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The Swineherd

Hans Christian Andersen

The A-B-C Book The Angel Anne Lisbeth At the Uttermost Parts of the Sea Aunty Aunty Toothache "Beautiful" The Beetle The Bell The Bell Deep The Bird of Folklore The Bishop of Börglum and his Men The Bond of Friendship The Bottle Neck The Brave Tin Soldier The Buckwheat Butterfly The Candles Chicken Grethe's Family The Child in the Grave Children's Prattle Clumsy Hans The Comet The Court Cards The Cripple Croak! The Daisy Dance, Dance, Doll of Mine! Danish Popular Legends The Darning Needle The Days of the Week The Drop of Water The Dryad The Elder-Tree Mother The Elf Mound The Emperor's New Clothes Everything in its Proper Place Danish Popular Legends The Farmyard Cock and the Weathercock The Fir Tree Five Peas from a Pod The Flax The Flea and the Professor The Flying Trunk Folks Say - The Galoshes of Fortune The Gardener and the Noble Family The Garden of Paradise The Gate Key The Girl Who Trod on the Loaf The Goblin and the Grocer The Goblin and the Woman God Can Never Die Godfather's Picture Book Golden Treasure A Good Humor Grandmother Great-Grandfather The Great Sea Serpent The Happy Family Heartache Holger Danske Ib and Little Christine The Ice Maiden In the Children's Room In the Duck Yard It's Quite True! Jack the Dullard The Jewish Girl The Jumpers Kept Secret but not Forgotten The Last Pearl A Leaf from Heaven Little Claus and Big Claus The Little Green Ones Little Ida's Flowers The Little Match Seller The Little Mermaid Little Tuck Luck May Lie in a Pin Lucky Peer The Marsh King's Daughter The Metal Pig The Money Pig The Most Incredible Thing Moving Day The Naughty Boy The Neighboring Families The New Century's Goddess The Nightcap of the "Pebersvend" The Nightingale The Old Church Bell The Old House The Old Oak Tree's Last Dream The Old Street Lamp The Old Tombstone Ole Lukoie Ole, the Tower Keeper On Judgment Day Peiter, Peter, and Peer Pen and Inkstand The Penman The Phoenix Bird Picturebook Without Pictures A Picture from the Ramparts The Pigs The Poor Woman and the Little Canary Bird The Porter's Son The Princess and the Pea The Psyche The Puppet-show Man The Racers The Rags The Red Shoes The Rose Elf A Rose from Homer's Grave The Shadow The Shepherdess and the Chimney-Sweep She Was Good for Nothing The Shirt Collar The Silent Book The Silver Shilling The Snail and the Rosebush The Snowdrop The Snow Man The Snow Queen Something Soup on a Sausage Peg The Stone of the Wise Man The Storks The Storm Shifts the Signboards A Story A Story from the Sand Dunes The Story of a Mother The Story of the Year A String of Pearls Sunshine Stories The Swan's Nest The Sweethearts; or, The Top and the Ball The Swineherd The Talisman The Teapot There is a Difference This Fable is Intended for You The Thorny Road of Honor Thousands of Years from Now Thumbelina The Tinder Box The Toad The Traveling Companion Twelve by the Mail Two Brothers Two Maidens The Ugly Duckling Under The Willow Tree Urbanus A View from Vartou's Window Vänö and Glänö What Happened to the Thistle What Old Johanne Told What One Can Invent What the Old Man Does is Always Right What the Whole Family Said Which Was the Happiest? The Wicked Prince The Wild Swans The Will-o'-the-Wisps Are in Town The Windmill The Wind Tells about Valdemar Daae and His Daughters The World's Fairest Rose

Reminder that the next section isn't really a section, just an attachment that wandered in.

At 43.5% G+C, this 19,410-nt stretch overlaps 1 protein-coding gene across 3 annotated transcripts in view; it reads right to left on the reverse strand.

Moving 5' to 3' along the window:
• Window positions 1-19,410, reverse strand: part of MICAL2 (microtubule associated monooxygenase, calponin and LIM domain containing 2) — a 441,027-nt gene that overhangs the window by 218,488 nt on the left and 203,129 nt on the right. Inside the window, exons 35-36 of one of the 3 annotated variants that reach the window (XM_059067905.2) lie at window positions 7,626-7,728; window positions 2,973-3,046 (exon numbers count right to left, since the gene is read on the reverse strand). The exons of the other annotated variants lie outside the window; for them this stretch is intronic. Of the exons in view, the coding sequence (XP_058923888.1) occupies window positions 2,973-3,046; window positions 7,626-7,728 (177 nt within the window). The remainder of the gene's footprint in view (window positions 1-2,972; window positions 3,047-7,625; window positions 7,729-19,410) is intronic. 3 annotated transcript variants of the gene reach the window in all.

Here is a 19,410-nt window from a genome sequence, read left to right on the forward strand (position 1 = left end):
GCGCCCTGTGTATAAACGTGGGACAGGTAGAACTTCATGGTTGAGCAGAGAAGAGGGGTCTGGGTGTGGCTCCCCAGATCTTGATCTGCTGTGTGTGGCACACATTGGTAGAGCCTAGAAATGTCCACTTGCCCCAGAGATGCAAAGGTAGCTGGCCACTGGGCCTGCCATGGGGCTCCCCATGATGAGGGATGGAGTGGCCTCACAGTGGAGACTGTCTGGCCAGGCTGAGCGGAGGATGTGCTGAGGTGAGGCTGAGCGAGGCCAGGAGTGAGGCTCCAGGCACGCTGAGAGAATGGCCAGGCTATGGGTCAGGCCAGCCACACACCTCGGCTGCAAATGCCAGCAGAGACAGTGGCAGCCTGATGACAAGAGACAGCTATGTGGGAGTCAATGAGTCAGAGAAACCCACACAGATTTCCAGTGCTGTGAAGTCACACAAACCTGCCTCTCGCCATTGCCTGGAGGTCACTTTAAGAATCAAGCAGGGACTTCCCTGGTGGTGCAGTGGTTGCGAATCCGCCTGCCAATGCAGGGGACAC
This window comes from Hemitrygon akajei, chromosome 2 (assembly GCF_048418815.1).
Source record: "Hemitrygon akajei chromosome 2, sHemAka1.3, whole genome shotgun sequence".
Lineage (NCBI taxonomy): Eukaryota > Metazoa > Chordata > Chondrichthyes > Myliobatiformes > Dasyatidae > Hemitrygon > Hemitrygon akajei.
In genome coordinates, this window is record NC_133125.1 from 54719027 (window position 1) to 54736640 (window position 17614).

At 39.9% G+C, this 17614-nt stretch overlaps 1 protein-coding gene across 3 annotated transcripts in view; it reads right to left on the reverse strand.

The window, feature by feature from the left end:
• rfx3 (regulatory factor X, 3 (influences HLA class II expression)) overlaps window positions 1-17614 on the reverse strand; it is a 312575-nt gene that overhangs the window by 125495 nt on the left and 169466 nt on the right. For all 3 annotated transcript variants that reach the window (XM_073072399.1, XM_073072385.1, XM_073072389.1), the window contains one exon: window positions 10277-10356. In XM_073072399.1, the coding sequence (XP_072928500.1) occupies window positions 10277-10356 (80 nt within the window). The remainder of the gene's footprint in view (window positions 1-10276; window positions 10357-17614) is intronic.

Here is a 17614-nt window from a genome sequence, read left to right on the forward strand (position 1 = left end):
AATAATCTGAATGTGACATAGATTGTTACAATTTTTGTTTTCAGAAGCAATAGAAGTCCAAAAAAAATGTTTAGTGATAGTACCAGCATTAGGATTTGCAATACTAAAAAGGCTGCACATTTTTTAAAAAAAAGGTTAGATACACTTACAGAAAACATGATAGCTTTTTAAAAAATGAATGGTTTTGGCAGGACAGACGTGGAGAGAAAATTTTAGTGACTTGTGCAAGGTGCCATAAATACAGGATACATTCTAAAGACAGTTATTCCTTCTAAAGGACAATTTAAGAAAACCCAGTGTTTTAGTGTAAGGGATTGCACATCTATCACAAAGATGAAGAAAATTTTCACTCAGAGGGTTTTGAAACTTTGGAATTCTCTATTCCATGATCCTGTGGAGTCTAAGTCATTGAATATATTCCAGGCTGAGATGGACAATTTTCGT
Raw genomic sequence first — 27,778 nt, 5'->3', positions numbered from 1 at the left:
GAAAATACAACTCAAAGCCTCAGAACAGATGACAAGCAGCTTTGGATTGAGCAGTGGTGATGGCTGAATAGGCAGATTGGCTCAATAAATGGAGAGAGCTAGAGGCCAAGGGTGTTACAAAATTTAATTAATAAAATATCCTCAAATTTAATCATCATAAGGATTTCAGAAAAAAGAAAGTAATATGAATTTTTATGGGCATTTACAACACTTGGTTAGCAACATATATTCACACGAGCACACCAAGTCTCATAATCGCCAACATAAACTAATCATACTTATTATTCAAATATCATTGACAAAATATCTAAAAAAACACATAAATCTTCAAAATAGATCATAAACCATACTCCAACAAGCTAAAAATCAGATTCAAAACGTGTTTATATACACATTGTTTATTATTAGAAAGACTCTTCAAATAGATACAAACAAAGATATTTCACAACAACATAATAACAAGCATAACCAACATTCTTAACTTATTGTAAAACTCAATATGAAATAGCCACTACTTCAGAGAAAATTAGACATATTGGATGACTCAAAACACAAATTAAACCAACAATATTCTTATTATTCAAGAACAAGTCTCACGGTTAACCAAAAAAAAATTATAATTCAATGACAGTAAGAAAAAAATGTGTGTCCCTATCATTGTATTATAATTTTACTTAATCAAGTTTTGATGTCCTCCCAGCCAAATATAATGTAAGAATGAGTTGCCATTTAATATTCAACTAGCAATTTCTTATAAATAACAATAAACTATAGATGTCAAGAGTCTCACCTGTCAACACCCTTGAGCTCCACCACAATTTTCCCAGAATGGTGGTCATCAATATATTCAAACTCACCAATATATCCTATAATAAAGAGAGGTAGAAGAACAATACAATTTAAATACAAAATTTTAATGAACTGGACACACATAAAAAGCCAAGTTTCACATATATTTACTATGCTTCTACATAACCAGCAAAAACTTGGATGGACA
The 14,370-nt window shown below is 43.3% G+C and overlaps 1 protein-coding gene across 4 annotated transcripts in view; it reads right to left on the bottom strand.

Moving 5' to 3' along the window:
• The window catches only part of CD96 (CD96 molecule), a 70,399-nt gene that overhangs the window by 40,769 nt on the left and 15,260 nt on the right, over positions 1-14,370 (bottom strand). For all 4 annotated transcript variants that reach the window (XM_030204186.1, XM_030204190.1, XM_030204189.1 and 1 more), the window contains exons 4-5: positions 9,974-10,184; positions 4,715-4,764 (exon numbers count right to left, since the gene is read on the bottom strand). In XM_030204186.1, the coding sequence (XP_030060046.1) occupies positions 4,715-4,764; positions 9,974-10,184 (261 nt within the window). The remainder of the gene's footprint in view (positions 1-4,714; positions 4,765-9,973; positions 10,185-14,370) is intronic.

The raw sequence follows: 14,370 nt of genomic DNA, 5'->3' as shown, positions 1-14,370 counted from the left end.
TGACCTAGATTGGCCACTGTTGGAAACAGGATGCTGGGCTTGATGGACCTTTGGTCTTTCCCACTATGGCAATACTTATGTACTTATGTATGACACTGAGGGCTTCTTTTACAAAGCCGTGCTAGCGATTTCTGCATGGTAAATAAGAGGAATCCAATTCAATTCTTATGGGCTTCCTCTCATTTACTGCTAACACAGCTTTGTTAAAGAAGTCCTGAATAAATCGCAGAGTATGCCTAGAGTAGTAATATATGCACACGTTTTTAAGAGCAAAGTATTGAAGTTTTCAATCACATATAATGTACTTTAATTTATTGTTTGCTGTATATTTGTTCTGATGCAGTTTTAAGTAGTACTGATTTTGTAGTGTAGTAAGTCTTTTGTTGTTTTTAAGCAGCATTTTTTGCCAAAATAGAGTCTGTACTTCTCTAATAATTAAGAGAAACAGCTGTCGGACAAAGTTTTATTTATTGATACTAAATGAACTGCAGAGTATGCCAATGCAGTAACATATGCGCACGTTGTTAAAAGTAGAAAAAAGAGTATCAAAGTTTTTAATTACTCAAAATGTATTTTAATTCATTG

Once there was a poor Prince. He had a kingdom; it was very tiny. Still it was large enough to marry upon, and on marriage his heart was set.

Now it was certainly rather bold of him to say, "Will you have me?" to the Emperor's own daughter. But he did, for his name was famous, and far and near there were hundreds of Princesses who would have said, "Yes!" and "Thank you!" too. But what did the Emperor's daughter say? Well, we'll soon find out.

A rose tree grew over the grave of the Prince's father. It was such a beautiful tree. It bloomed only once in five long years, and then it bore but a single flower. Oh, that was a rose indeed! The fragrance of it would make a man forget all of his sorrows and his cares. The Prince had a nightingale too. It sang as if all the sweet songs of the world were in its little throat. The nightingale and the rose were to be gifts to the Princess. So they were sent to her in two large silver cases.

The Emperor ordered the cases carried before him, to the great hall where the Princess was playing at "visitors," with her maids-in waiting. They seldom did anything else. As soon as the Princess saw that the large cases contained presents, she clapped her hands in glee. "Oh," she said, "I do hope I get a little pussy-cat." She opened a casket and there was the splendid rose.

"Oh, how pretty it is," said all the maids-in-waiting.

"It's more than pretty," said the Emperor. "It's superb."

But the Princess poked it with her finger, and she almost started to cry. "Oh fie! Papa," she said, "it isn't artificial. It is natural."

"Oh, fie," said all her maids-in-waiting, "it's only natural."

"Well," said the Emperor, "before we fret and pout, let's see what's in the other case." He opened it, and out came the nightingale, which sang so sweetly that for a little while no one could think of a single thing to say against it.

"Superbe!" "Charmant!" said the maids-in-waiting with their smattering of French, each one speaking it worse than the next.

"How the bird does remind me of our lamented Empress's music box," said one old courtier. "It has just the same tone, and the very same way of trilling."

The Emperor wept like a child. "Ah me," he said.

"Bird?" said the Princess. "You mean to say it's real?"

"A real live bird," the men who had brought it assured her.

"Then let it fly and begone," said the Princess, who refused to hear a word about the Prince, much less to see him.

But it was not so easy to discourage him. He darkened his face both brown and black, pulled his hat down over his eyes, and knocked at the door.

"Hello, Emperor," he said. "How do you do? Can you give me some work about the palace?"